Advice from Toronto Public Health – Staying Emotionally Healthy and Resilient During the COVID-19 Pandemic

It’s normal to experience stress and anxiety in the face of circumstances we cannot control. When uncomfortable feelings come up, pay attention to them and know what you are feeling in the moment is reasonable, given these unprecedented times. By acknowledging this, these feelings may lessen and become more manageable.

It may be helpful to notice what your emotions and body are telling you:

  • Are you noticing any anxiety, sadness, anger or detachment?
  • Are you noticing any change in your appetite or patterns of sleep?

When you notice troubling symptoms, it’s important to consider how you might find ways to alleviate these symptoms through self-care activities. It can also be extremely helpful to share what you are going through with someone you trust who is supportive. You may find that once you share what you are experiencing with someone you feel close to, things become much more bearable.

Strive to let go of things that are beyond your control.

Although this may be easier said than done, when we focus on things that are within our control, it can help us feel more positive and hopeful. Some things that you might consider doing to improve how you feel include:

  • Helping Others: By assisting others (for example, offering to deliver groceries or provide social support to more isolated individuals such as seniors), you may also benefit from focusing on their needs. Through these acts of kindness, you can expect to experience a sense of purpose and satisfaction.
  • Self-Care: Some ways to take care of yourself include eating healthy foods, getting enough sleep and exercising. Going outside and getting fresh air can improve your mental health – but remember to keep a 6ft distance from others.
  • Staying connected: Finding ways to stay emotionally connected when we can't be physically close can reduce your sense of isolation. By regularly reaching out to close family members and friends through text, phone or video calls, you are showing them that you care about how they are managing. Likewise, share your own strategies for coping with them and ask for any help you may need. There are many online forums that you can also join to stay connected with others in your neighbourhood and communities.
  • Keeping a routine: Setting a routine for yourself to provide some structure to your day can be helpful as it maintains positive habits.

If you are working at home, consider adopting some of the following habits:

  • Keep the same routines as when you were going into work (for example, get dressed each morning)
  • Take your lunch break, stepping away from your computer and other work tasks to improve your concentration and focus when you are working
  • Try to take a walk outside during a lunch break and at the end of the work day to create a boundary between your work and home life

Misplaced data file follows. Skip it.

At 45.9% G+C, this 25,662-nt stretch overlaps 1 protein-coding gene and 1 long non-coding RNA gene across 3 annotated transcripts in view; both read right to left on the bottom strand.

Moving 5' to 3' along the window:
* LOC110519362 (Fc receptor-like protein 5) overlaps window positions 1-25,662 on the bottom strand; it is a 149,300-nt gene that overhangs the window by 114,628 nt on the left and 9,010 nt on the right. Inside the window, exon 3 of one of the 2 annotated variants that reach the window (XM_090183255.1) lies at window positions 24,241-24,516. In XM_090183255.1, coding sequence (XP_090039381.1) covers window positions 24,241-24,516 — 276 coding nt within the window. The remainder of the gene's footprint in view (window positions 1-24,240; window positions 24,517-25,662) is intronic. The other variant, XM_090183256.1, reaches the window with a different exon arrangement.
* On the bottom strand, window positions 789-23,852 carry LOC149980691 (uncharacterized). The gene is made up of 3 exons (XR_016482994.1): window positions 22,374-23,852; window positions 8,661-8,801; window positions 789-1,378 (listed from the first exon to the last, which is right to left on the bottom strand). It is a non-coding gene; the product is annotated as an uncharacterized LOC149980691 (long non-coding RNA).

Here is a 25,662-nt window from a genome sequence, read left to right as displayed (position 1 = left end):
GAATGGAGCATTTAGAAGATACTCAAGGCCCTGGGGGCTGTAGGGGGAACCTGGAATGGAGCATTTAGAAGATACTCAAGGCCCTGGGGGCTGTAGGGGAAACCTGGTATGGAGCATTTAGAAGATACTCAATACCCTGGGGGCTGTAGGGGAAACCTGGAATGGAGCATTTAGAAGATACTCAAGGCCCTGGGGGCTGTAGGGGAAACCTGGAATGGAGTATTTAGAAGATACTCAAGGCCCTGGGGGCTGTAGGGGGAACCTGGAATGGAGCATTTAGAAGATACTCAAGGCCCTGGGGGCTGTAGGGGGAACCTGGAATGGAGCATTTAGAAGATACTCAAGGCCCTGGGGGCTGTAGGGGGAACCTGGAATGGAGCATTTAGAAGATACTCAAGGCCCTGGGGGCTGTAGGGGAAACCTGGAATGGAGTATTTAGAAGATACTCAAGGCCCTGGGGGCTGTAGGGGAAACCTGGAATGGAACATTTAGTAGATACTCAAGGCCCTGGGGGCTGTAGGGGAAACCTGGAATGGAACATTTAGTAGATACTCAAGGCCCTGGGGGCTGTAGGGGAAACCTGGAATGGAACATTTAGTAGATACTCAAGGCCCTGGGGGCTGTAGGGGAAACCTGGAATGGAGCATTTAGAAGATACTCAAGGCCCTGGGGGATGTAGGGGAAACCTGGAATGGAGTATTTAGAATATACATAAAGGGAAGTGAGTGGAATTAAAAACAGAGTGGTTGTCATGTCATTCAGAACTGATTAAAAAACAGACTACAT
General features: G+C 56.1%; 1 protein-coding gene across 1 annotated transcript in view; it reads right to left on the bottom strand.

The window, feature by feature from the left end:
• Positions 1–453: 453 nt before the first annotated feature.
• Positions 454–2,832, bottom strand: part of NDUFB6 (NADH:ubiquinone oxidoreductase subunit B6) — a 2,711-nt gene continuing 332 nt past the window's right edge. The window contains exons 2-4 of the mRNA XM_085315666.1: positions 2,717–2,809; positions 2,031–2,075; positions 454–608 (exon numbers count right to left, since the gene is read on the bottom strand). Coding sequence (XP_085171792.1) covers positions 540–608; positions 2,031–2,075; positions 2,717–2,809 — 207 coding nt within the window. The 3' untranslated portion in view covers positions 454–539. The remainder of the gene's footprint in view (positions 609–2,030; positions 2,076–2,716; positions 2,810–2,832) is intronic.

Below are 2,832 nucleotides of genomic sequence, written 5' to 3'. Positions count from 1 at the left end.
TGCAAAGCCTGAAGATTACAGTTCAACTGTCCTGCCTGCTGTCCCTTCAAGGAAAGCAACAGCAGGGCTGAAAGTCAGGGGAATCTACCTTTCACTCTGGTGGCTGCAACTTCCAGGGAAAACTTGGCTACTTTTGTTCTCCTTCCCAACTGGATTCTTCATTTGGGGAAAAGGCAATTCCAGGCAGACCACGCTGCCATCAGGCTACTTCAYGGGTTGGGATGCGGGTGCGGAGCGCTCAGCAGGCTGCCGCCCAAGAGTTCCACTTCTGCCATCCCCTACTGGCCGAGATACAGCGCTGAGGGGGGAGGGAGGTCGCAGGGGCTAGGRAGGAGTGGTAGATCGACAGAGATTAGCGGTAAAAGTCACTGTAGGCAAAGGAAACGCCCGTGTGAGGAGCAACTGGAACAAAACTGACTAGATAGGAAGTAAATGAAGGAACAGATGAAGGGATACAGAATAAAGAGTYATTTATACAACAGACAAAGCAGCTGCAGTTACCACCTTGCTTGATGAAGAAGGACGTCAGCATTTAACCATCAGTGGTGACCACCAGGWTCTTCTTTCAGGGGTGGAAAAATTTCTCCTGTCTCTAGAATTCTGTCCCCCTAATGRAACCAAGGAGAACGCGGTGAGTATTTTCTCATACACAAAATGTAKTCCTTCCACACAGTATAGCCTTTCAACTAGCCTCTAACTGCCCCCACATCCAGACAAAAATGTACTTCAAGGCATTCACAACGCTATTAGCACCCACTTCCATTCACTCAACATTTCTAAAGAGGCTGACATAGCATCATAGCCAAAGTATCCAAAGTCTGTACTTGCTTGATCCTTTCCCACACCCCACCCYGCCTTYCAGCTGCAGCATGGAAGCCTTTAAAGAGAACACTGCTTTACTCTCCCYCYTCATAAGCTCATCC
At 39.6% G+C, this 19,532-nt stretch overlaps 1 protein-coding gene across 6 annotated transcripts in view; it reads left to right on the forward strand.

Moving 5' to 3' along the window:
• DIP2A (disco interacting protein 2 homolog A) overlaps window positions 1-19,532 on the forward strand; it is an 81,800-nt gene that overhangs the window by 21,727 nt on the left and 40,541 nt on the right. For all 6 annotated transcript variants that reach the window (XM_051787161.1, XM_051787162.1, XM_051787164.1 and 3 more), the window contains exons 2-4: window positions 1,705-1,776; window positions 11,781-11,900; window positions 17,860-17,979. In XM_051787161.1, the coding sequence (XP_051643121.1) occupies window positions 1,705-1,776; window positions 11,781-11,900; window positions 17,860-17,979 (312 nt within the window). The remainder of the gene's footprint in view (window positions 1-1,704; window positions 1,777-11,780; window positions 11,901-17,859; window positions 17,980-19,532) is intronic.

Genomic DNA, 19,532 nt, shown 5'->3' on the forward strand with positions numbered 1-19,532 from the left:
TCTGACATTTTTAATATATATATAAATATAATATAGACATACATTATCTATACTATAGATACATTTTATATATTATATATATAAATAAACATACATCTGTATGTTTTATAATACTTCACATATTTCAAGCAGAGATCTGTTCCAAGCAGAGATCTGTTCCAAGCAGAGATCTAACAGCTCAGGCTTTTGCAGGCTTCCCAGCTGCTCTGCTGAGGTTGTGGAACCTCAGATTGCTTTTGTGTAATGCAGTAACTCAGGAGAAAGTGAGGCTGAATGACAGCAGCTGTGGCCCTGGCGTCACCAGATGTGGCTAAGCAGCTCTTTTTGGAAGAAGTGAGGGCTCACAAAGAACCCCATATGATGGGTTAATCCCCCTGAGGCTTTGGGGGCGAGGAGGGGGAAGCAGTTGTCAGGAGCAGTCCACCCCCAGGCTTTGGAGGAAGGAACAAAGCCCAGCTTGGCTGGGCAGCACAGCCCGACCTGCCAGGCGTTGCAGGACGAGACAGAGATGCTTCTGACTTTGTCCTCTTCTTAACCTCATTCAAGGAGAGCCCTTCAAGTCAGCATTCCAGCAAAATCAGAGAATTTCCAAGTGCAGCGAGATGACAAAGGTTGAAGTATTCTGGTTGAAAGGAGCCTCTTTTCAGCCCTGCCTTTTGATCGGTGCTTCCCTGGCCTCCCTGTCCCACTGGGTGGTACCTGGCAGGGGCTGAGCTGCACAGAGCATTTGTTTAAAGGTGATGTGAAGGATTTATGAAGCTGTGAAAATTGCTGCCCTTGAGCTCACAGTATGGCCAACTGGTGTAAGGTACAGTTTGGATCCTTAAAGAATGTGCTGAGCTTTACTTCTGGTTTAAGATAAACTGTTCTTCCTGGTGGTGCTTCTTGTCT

• Turn off your work phones and computers if you are not required to be on call once your workday is over.

Other good routines we can all benefit from include:

  • Eating well and staying active
  • Getting up at the same time each morning and going to bed at the same time each evening
  • Regularly reaching out to friends and family
  • Engaging in positive activities that feel nurturing, including relaxation exercises such as deep breathing and yoga, listening to uplifting music, reading, gardening, cooking, spending time in nature, playing board games and doing puzzles
  • Limiting the amount of time you spend each day on social media and news related to the pandemic and only consuming information from reputable sources
  • Structuring daily activities for your children
  • Maintaining a sense of humour.

When should I seek professional help for COVID-19 related stress or anxiety?

Some of the warning signs may include:

  • Persistent anxiety, worry, insomnia or irritability
  • Avoiding social contacts to the extent that you have become isolated in an unhealthy way
  • Taking your temperature over and over when you are well or constantly seeking reassurance about your health from doctors, friends, family or the Internet
  • Taking excessive or unnecessary hygiene precautions, such as wearing a facemask at home when you have no symptoms of the virus
  • Overusing alcohol or drugs or overeating as a way of coping with stress
  • Getting feedback from family and/or friends that they are concerned about you because you seem unusually worried or stressed out.

Are you or is someone you know in crisis or feeling suicidal? If the risk is immediate, call 9-1-1 
Or call 1-833-456-4566 toll free, text 45645 or visit 24/7

Other resources for those experiencing stress or crisis and requiring emotional support related to COVID-19:

Distress Centre of Greater Toronto
Call 416-408-4357, 24 hours a day, 7 days a week
Text 45645 between 4 p.m. and midnight
Translation is available in many languages for crisis calls only

Kids Help Phone
Call 1-800-668-6868 or text CONNECT to 686868, 24 hours a day, 7 days a week
Service is available in English and French

Gerstein Crisis Centre
416- 929-5200, 24 hours a day, 7 days a week
Translation is available in many languages

Also available in: Simplified Chinese Farsi French